A Fife policewoman has conquered the 96-mile West Highland Way Race, raising an astonishing £2,520 for charity in the process. Jo Murphy says she was spurred on by her determination to help children who have lost their sight, as the son of a colleague in Dunfermline had.
Jo first sampled the West Highland Way route seven years ago when she took part in the Fling relays. Since then she has developed a taste for long distance trail runs and admits she was determined to better her time from the 2016 West Highland Way Race. She achieved just that - finishing with a personal best of 19 hours, 57 minutes.
The 30-year-old from Crossgates in Fife ran the race to help sight loss charity RNIB Scotland record a new ‘Talking Book’ for blind and partially sighted children.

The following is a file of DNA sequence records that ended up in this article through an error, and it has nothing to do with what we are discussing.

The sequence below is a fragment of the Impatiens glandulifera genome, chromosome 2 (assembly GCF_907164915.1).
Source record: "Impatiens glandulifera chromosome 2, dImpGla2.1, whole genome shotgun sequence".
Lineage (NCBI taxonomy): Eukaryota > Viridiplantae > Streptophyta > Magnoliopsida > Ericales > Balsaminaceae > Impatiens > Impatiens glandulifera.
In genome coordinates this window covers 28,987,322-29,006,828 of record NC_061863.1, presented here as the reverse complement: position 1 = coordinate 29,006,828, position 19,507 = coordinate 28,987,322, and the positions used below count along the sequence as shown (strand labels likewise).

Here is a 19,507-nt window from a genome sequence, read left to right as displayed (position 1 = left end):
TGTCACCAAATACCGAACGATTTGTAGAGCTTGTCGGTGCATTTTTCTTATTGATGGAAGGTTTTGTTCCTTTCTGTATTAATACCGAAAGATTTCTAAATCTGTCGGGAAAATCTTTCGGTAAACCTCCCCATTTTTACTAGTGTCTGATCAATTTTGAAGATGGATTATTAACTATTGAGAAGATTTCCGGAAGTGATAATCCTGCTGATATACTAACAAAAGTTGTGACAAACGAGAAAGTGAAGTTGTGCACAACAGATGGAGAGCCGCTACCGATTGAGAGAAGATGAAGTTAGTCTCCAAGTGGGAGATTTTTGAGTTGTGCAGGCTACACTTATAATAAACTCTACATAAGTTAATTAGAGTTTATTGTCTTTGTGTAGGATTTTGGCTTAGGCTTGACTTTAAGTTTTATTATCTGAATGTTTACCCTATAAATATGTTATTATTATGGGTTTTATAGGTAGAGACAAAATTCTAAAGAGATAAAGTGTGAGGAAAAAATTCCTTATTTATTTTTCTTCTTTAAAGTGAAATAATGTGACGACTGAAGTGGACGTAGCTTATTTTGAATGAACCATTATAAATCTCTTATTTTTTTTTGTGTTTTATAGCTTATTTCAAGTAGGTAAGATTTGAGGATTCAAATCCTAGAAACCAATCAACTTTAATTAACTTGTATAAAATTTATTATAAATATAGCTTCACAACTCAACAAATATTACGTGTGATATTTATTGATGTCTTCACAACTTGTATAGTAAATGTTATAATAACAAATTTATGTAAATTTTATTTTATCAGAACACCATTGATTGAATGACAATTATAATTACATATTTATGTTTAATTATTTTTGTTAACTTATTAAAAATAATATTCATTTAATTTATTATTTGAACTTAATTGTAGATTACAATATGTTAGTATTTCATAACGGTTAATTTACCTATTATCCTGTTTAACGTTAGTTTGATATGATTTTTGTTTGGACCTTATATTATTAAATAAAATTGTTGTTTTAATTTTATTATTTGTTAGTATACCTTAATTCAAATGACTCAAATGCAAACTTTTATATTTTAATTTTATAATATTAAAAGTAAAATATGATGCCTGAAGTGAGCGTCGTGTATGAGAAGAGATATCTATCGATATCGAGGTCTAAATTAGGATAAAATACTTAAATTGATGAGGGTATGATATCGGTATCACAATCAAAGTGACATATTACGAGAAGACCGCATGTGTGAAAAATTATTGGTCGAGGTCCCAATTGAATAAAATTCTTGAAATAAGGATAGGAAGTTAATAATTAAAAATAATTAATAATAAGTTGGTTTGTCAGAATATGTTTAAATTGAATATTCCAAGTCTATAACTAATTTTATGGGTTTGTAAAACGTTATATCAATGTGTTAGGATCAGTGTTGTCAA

“Like most others, I take for granted basic things in everyday life,” Jo explained.
“Last July, my colleague Tony Herring’s 11 year-old son, Cameron, complained of having a sore back. Three days later he was in a coma in hospital, struck down with a virus. Cameron's speech has been drastically affected but he has continued to defy the medical staff and is improving in many aspects each day. However, he is now completely blind after damage was caused to his optic nerve and his sight may never return.
“I wanted to raise enough funds to allow RNIB to record a new ‘Talking Book’ for children with sight loss like Cameron. I couldn’t think of a more fitting cause to raise funds for.”
From the sponsorship money Jo has raised from friends, family and supporters, she is sponsoring a children's ‘Talking Book’ for £1,500. The title she has chosen is ‘Salt to the Sea’ by Ruta Sepetys, which has won the Carnegie Medal, one of the UK's oldest and most prestigious children's book awards. The remaining £1,020 will be donated towards RNIB Scotland’s Haggeye youth forum and its own drive to raise funds for another Talking Book.